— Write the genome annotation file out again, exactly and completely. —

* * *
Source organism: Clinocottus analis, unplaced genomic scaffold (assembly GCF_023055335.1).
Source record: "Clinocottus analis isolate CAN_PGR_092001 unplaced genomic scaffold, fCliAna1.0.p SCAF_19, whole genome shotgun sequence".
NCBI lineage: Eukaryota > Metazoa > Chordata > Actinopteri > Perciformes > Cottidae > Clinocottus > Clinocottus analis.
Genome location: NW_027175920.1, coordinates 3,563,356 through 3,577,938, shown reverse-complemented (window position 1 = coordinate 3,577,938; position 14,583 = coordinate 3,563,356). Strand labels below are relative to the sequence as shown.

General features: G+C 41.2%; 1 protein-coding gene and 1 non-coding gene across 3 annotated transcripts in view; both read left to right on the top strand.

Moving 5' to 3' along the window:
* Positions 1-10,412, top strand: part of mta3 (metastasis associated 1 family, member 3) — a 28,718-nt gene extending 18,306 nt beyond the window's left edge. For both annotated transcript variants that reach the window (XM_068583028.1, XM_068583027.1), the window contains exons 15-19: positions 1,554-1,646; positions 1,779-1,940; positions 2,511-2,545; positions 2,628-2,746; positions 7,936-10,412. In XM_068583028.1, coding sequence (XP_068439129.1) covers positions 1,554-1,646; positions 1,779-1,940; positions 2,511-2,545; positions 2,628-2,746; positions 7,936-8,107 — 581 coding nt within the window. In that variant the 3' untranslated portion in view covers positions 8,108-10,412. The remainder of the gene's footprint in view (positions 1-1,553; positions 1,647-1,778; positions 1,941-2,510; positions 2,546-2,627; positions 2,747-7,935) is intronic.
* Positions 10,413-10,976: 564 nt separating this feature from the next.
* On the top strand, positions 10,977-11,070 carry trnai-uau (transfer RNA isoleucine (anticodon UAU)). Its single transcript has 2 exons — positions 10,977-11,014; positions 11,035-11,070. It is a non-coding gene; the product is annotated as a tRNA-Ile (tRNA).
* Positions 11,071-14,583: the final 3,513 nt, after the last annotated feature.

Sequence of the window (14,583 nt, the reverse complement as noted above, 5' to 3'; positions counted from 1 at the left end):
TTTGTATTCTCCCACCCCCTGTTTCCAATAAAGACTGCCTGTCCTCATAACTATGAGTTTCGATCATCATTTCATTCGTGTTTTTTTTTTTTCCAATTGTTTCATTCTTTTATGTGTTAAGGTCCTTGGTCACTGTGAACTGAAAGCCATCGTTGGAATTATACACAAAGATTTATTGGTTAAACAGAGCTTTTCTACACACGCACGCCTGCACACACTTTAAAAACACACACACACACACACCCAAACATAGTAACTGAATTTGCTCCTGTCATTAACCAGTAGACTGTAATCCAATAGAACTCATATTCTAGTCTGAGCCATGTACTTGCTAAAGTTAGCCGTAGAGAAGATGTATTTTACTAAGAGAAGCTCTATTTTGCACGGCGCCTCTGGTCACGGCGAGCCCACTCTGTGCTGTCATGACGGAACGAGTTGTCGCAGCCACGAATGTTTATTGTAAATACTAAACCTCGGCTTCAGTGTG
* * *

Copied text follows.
Source organism: Clinocottus analis, unplaced genomic scaffold (assembly GCF_023055335.1).
Source record: "Clinocottus analis isolate CAN_PGR_092001 unplaced genomic scaffold, fCliAna1.0.p SCAF_19, whole genome shotgun sequence".
NCBI lineage: Eukaryota > Metazoa > Chordata > Actinopteri > Perciformes > Cottidae > Clinocottus > Clinocottus analis.
Genome location: NW_027175920.1, coordinates 3,563,356 through 3,577,938, shown reverse-complemented (window position 1 = coordinate 3,577,938; position 14,583 = coordinate 3,563,356). Strand labels below are relative to the sequence as shown.

General features: G+C 41.2%; 1 protein-coding gene and 1 non-coding gene across 3 annotated transcripts in view; both read left to right on the top strand.

Moving 5' to 3' along the window:
* Positions 1-10,412, top strand: part of mta3 (metastasis associated 1 family, member 3) — a 28,718-nt gene extending 18,306 nt beyond the window's left edge. For both annotated transcript variants that reach the window (XM_068583028.1, XM_068583027.1), the window contains exons 15-19: positions 1,554-1,646; positions 1,779-1,940; positions 2,511-2,545; positions 2,628-2,746; positions 7,936-10,412. In XM_068583028.1, coding sequence (XP_068439129.1) covers positions 1,554-1,646; positions 1,779-1,940; positions 2,511-2,545; positions 2,628-2,746; positions 7,936-8,107 — 581 coding nt within the window. In that variant the 3' untranslated portion in view covers positions 8,108-10,412. The remainder of the gene's footprint in view (positions 1-1,553; positions 1,647-1,778; positions 1,941-2,510; positions 2,546-2,627; positions 2,747-7,935) is intronic.
* Positions 10,413-10,976: 564 nt separating this feature from the next.
* On the top strand, positions 10,977-11,070 carry trnai-uau (transfer RNA isoleucine (anticodon UAU)). Its single transcript has 2 exons — positions 10,977-11,014; positions 11,035-11,070. It is a non-coding gene; the product is annotated as a tRNA-Ile (tRNA).
* Positions 11,071-14,583: the final 3,513 nt, after the last annotated feature.

Sequence of the window (14,583 nt, the reverse complement as noted above, 5' to 3'; positions counted from 1 at the left end):
TTTGTATTCTCCCACCCCCTGTTTCCAATAAAGACTGCCTGTCCTCATAACTATGAGTTTCGATCATCATTTCATTCGTGTTTTTTTTTTTTCCAATTGTTTCATTCTTTTATGTGTTAAGGTCCTTGGTCACTGTGAACTGAAAGCCATCGTTGGAATTATACACAAAGATTTATTGGTTAAACAGAGCTTTTCTACACACGCACGCCTGCACACACTTTAAAAACACACACACACACACACCCAAACATAGTAACTGAATTTGCTCCTGTCATTAACCAGTAGACTGTAATCCAATAGAACTCATATTCTAGTCTGAGCCATGTACTTGCTAAAGTTAGCCGTAGAGAAGATGTATTTTACTAAGAGAAGCTCTATTTTGCACGGCGCCTCTGGTCACGGCGAGCCCACTCTGTGCTGTCATGACGGAACGAGTTGTCGCAGCCACGAATGTTTATTGTAAATACTAAACCTCGGCTTCAGTGTG